Ghazi Hammud al-Obeidi, former regional chairman in the southern Iraqi city of Kut for the former ruling Baath Party, was the first to be released among detained former government members who were on the list of 55 most-wanted Iraqis.
"Ghazi al-Obeidi is suffering from cancer and, according to my information, he has been released for health reasons," Justice Minister Abdel Hussein Shandal said on Sunday.
Shandal did not elaborate, but al-Obeidi's lawyer, Badee Izzat Aref, said he was released on 28 April because he was suffering from what appears to be terminal stomach cancer.
Aref said that he met al-Obeidi, 65, recently and described his condition as "very bad" and added that he was in a wheelchair.
He also appealed for the release of Huda Salih Mahdi Ammash because she was suffering from breast cancer.
Huda Salih Mahdi Ammash is said
to be suffering from cancer
Ammash, a biotech researcher, was alleged to have worked to develop biological weapons for Saddam Hussein.
She was one of the two other people featured in pictures published on Saturday by the British tabloid The Sun.
"I call upon Prime Minister Ibrahim al-Jaafari to release my client Huda Ammash because she is suffering from breast cancer," Aref said. He represents 10 former government officials who have been imprisoned.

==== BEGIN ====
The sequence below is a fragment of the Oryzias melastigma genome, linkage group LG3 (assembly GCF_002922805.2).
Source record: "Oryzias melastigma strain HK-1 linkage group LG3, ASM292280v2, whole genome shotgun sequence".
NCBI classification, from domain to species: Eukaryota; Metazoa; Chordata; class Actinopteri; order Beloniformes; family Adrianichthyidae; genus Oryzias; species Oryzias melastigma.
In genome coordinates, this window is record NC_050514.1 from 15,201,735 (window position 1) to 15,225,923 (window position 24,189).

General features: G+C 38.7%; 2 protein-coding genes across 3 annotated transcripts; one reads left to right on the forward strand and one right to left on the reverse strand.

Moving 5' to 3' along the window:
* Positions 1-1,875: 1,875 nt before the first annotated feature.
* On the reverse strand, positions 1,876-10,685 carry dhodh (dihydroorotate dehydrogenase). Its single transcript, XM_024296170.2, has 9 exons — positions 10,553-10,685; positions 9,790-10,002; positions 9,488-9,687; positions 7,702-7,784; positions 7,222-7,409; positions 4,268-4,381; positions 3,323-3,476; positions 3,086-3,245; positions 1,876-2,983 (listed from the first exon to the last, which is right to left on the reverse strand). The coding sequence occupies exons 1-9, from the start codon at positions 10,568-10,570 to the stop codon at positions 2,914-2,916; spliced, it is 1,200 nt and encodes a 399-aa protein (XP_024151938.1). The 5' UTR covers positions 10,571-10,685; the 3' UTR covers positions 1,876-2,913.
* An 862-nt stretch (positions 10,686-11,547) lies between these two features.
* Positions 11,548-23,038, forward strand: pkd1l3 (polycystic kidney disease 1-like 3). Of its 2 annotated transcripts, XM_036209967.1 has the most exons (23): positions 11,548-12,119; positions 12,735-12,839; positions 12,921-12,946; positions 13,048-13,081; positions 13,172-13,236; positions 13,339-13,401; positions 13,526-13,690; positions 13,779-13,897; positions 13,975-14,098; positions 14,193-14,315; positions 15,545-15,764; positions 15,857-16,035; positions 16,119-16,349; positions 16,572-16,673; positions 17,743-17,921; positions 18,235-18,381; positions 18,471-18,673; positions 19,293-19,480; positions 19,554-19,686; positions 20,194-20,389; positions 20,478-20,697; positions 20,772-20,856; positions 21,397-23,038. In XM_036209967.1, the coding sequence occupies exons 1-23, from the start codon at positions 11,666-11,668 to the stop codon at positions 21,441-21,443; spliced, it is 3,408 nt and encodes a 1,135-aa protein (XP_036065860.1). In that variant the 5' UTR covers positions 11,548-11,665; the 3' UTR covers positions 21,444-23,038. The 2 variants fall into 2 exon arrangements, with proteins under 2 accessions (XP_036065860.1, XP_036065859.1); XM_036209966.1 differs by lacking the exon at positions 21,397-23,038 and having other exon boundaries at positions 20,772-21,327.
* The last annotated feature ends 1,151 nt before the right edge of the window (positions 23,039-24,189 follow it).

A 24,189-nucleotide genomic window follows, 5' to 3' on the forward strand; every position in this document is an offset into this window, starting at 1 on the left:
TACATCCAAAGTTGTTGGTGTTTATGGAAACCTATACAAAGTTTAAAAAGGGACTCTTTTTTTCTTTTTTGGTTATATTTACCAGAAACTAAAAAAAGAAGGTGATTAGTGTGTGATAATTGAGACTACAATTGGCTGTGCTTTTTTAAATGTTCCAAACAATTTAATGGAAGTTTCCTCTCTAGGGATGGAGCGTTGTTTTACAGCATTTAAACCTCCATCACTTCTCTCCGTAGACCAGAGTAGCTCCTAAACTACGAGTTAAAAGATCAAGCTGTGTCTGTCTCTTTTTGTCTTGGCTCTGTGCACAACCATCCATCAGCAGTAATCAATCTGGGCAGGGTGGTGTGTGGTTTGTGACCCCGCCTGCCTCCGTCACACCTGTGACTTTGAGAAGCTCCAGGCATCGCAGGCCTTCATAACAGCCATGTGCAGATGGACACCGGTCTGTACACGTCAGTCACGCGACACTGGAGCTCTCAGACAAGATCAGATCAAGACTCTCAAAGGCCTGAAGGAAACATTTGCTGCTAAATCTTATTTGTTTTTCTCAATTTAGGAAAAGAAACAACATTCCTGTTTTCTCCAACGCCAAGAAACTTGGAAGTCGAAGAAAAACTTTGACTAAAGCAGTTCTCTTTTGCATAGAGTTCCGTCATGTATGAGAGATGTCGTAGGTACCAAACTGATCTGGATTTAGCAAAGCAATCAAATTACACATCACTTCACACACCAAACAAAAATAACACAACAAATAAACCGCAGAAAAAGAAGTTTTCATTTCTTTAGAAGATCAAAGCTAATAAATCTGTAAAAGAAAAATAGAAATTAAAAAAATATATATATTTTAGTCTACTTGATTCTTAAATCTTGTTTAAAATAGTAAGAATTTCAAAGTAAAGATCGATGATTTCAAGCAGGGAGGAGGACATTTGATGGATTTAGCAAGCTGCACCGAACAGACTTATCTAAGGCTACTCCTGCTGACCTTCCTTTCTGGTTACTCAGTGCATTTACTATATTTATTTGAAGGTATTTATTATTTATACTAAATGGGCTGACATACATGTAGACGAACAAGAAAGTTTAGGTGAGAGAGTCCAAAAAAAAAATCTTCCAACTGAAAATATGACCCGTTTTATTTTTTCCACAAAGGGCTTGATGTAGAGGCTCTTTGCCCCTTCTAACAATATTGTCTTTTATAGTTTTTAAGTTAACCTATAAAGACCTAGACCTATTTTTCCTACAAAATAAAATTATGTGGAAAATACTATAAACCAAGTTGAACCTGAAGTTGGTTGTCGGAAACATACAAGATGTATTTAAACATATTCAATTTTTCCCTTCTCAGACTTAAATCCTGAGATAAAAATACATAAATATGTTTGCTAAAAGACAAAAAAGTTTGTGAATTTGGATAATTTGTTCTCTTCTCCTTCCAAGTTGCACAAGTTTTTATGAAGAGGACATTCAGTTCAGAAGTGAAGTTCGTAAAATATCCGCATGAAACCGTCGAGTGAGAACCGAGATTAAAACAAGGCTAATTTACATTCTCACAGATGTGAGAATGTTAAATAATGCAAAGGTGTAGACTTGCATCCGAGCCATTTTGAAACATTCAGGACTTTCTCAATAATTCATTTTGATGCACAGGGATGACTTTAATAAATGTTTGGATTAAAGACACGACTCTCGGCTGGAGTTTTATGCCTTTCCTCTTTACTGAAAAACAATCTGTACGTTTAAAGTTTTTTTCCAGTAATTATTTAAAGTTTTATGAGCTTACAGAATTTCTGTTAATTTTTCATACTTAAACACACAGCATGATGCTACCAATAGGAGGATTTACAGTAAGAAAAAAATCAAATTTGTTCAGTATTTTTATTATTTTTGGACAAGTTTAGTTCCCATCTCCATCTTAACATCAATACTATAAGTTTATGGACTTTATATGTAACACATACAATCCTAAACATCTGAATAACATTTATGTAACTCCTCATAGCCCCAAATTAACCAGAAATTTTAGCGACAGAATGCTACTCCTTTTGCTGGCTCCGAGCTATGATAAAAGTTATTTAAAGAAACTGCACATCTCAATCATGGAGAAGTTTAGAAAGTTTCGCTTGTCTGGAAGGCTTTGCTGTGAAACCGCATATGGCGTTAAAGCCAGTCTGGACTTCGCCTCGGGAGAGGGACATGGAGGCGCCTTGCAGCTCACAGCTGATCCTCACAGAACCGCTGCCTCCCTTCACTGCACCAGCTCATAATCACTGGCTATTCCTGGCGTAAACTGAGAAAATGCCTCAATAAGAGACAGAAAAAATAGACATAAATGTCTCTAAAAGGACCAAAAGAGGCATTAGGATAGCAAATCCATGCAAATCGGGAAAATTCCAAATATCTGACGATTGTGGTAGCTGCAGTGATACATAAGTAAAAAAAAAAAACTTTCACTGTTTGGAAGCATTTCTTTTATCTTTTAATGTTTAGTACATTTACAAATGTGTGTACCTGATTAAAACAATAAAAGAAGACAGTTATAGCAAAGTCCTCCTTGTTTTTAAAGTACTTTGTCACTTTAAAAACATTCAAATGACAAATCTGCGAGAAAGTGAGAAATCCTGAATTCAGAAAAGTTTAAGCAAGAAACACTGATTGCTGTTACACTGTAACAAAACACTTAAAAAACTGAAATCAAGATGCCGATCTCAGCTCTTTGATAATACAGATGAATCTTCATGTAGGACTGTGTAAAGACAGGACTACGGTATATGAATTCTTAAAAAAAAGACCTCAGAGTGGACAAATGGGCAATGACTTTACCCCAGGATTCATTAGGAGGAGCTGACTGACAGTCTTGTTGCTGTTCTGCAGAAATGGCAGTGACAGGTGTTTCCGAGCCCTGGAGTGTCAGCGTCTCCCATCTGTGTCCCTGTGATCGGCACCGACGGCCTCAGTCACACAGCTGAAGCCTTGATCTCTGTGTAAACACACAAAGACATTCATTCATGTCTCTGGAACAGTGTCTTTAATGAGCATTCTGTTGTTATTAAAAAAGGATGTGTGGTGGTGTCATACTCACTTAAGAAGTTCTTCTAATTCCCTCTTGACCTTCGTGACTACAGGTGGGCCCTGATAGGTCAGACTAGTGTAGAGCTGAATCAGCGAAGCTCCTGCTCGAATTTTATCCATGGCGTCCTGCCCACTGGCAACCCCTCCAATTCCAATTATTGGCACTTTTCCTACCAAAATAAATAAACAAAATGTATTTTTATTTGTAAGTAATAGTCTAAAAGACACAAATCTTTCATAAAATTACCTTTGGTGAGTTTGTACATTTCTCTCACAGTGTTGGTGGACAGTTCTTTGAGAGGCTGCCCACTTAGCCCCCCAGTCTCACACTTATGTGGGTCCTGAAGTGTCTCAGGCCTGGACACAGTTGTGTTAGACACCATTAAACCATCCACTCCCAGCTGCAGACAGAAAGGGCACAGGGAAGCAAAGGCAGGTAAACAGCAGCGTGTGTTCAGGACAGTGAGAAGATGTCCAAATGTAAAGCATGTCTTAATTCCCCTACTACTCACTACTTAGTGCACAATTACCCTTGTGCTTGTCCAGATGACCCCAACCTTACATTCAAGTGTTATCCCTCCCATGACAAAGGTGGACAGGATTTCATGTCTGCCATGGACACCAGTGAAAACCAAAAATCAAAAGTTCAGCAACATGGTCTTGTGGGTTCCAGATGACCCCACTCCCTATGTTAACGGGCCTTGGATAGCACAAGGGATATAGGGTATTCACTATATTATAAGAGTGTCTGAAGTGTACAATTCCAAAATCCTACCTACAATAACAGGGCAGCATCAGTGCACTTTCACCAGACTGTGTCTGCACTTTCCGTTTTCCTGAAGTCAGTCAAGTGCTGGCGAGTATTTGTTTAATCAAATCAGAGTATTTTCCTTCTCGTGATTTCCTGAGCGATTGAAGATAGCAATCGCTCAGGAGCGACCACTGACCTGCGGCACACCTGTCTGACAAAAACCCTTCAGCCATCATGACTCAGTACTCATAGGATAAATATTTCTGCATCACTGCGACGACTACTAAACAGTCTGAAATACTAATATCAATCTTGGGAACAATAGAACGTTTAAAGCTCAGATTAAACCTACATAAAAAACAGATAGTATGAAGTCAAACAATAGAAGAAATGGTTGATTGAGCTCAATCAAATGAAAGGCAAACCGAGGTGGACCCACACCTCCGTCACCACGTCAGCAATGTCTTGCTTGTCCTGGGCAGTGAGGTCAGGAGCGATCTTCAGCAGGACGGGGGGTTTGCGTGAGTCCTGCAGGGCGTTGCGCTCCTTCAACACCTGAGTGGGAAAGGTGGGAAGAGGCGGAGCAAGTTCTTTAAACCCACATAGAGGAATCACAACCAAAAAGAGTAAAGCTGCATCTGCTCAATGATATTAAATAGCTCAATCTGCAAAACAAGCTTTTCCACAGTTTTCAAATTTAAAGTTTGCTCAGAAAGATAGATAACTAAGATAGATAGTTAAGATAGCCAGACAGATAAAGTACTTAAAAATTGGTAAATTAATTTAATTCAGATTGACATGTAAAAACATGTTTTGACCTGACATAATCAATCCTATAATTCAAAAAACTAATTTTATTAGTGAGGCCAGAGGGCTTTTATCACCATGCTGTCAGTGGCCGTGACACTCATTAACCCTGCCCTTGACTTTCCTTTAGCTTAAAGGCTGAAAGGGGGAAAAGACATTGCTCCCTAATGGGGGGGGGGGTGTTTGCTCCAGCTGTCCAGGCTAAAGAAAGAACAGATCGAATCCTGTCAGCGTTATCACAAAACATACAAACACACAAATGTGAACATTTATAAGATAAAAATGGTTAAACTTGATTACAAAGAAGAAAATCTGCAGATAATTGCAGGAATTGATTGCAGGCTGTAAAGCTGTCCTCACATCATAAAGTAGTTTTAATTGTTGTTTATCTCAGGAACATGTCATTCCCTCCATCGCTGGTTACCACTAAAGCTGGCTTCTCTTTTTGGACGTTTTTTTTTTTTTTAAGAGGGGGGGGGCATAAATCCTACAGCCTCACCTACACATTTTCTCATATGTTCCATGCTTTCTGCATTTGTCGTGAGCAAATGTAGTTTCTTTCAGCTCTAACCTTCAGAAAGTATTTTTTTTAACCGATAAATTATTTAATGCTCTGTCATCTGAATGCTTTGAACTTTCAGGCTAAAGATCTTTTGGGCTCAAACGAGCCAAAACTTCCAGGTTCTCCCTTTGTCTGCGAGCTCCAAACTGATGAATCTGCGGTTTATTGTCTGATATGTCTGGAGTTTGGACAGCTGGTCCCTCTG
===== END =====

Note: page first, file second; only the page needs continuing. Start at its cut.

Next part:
Al-Obeidi was arrested on 7 May 2003, nearly four weeks after the fall of Saddam's government. He was number 51 on the most-wanted list and was the "two of hearts" in the deck of cards.
"I met him once since his release; his morale was high," Aref said. "I speak to him every day by telephone."
Prime Minister Ibrahim al-Jaafari
permitted al-Obeidi's release
He did not disclose al-Obeidi's location but said they "had permission for him to travel for treatment in Germany."
Ali al-Adeeb, a legislator and member of al-Jaafari's Dawa Party, said al-Obeidi had left for Jordan on his way to Germany.
He did not provide any details on the trip or his departure. Aref would not comment.
Aref said permission for his release was given by al-Jaafari.
"This release comes in accordance with the Geneva convention," he said.
The US military would not comment on the case and referred it to Iraqi authorities.
"Those detainees are under the legal custody of the Iraqi government, we only have physical custody," said Lieutenant Colonel Guy Rudisill a spokesman for detention operations in Iraq.
Izzat Ibrahim al-Douri is at large
Of America's 55 most-wanted Iraqis, 11 are still at large and the rest have either been arrested or killed.
Only 52 of the names appeared on the deck of cards issued after the ouster of Saddam in April 2003.
The most sought after and highest ranking is number six, Izzat Ibrahim al-Douri, the Revolutionary Command Council vice chairman and long-time Saddam confidant.